Would you like to learn to hand-tie a bouquet? I spent a beautiful day studying floristry at the Blooming Green flower farm, and made a little movie for you to see how it’s done. Jen showed us some very simple directions to follow, to stunning effect, using gorgeous flowers and extraordinary greenery, freshly picked on the farm.
You’d like some more detail? Let’s take it slowly:
After cutting your plants and standing them in a bucket of water for a good soak, begin by conditioning the flowers. Simply strip the lower leaves off the flowers to keep them from decomposing in the water. Wear gloves if you like.
Lay out your flowers and greens and have a sense of how many you have of each. Odd numbers are often the most pleasing to the eye.
Begin with a fluffy, well-structured bit of greenery, to support the flowers that will surround it. Fennel is quite wonderful.
Lay your first blossom at an angle to the green.
If you have three blossoms to add, turn the bouquet a third, add another at the same angle, turn another third, and add the last blossom. Have a look at the movie to get a sense of how Jen turns the bouquet and adds more flowers.
Continue to work in this way, choosing greens and flowers and paying attention to multiples, so if you have five lengths of weeping willow, turn the bouquet in fifths, always adding at that same angle to creating a tight, spiralling structure to the stems.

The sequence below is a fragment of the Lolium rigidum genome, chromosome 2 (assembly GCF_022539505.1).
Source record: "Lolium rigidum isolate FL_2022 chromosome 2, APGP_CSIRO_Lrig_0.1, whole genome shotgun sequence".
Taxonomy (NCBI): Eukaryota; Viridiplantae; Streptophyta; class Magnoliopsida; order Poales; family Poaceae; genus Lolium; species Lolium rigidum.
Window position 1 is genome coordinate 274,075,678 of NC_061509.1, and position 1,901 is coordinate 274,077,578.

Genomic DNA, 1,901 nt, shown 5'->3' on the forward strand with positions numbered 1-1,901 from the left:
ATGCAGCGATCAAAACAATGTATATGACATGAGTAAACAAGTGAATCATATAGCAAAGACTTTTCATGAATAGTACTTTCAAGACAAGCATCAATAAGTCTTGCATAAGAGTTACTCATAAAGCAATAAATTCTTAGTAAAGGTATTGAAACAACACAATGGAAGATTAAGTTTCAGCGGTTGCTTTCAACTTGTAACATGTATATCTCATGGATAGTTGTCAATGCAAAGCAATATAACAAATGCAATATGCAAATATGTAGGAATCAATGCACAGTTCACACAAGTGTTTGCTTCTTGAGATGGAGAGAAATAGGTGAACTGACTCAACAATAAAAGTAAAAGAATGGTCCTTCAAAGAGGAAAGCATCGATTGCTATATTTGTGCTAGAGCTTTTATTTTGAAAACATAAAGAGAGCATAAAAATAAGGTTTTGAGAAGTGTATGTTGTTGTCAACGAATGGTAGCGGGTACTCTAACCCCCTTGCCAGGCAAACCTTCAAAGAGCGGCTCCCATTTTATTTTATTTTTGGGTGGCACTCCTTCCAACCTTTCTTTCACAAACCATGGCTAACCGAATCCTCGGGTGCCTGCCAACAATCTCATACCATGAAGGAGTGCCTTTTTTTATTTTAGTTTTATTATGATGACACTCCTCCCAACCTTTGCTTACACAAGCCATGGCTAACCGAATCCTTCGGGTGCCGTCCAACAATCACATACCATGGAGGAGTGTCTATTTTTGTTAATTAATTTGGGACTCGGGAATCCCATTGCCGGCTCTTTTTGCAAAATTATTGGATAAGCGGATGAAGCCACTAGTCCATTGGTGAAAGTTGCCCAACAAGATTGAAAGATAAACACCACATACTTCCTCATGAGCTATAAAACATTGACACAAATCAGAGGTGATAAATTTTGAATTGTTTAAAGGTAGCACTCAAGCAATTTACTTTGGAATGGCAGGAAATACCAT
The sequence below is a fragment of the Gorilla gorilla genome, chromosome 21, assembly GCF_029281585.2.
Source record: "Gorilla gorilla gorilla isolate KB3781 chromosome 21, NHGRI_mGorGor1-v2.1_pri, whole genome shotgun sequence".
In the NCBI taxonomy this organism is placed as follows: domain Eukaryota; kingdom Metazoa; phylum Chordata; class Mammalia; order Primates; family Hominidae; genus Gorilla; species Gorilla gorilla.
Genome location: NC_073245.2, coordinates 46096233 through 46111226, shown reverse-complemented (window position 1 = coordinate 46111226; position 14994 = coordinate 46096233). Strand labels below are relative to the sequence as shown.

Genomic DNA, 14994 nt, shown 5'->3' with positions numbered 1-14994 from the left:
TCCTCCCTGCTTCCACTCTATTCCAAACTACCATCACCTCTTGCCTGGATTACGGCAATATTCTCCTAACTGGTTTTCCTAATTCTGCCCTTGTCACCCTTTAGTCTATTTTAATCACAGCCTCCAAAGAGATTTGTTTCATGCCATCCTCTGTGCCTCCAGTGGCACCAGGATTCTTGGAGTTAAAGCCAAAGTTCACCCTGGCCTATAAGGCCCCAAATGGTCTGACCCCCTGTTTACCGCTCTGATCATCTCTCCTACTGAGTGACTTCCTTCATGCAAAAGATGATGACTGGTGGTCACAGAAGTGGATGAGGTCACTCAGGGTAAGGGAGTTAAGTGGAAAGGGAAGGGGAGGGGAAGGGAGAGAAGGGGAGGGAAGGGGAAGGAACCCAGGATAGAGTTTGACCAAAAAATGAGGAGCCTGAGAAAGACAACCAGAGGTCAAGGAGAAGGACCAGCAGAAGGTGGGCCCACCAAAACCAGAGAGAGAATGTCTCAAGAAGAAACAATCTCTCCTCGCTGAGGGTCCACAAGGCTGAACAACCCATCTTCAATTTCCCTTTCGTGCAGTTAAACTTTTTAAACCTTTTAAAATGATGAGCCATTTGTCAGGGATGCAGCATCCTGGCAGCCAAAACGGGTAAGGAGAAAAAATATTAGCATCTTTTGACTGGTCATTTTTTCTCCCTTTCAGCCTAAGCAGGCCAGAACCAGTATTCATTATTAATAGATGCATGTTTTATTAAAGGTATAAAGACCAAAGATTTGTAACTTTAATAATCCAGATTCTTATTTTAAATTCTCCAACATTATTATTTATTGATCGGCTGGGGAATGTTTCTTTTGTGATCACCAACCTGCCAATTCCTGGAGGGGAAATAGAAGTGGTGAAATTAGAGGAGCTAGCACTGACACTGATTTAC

Now and then turn the bouquet to have a look from the top to see if you’ve got a rounding, arching shape to the bouquet – though if there are longer sprigs that naturally want to spray up and out, Jen likes to let those have their way, too.
The tie Jen uses is quite wonderful. Simply fold a length of twine in half, loop it round your thumb as you hold the stems in place. Wrap the two ends around the stems and back to the loop, and slip them through it. Then you can pull the ends in opposite directions, wrapping as many times as you like around and tying a firm bow when they meet. I’ve forgotten the name of this tie, it’s charming!
Snip the stems cleanly at the end, leaving enough length to support the flowers.
A well-made hand-tied bouquet will have enough structure to stand alone! Let me know if you have a go. I’m so pleased to have had a lesson in hand-tying, such a satisfying thing to be able to do yourself. Thanks Jen! If you’re in England and looking for ecologically, locally grown flowers to buy online, or better yet, you’d like to pick your own for an event, visit Blooming Green in Kent. They are such a delight.
If you like studying traditional skills this way, have a look at the old school movies. They come with beautiful patterns, guides and materials, available in the appleturnovershop.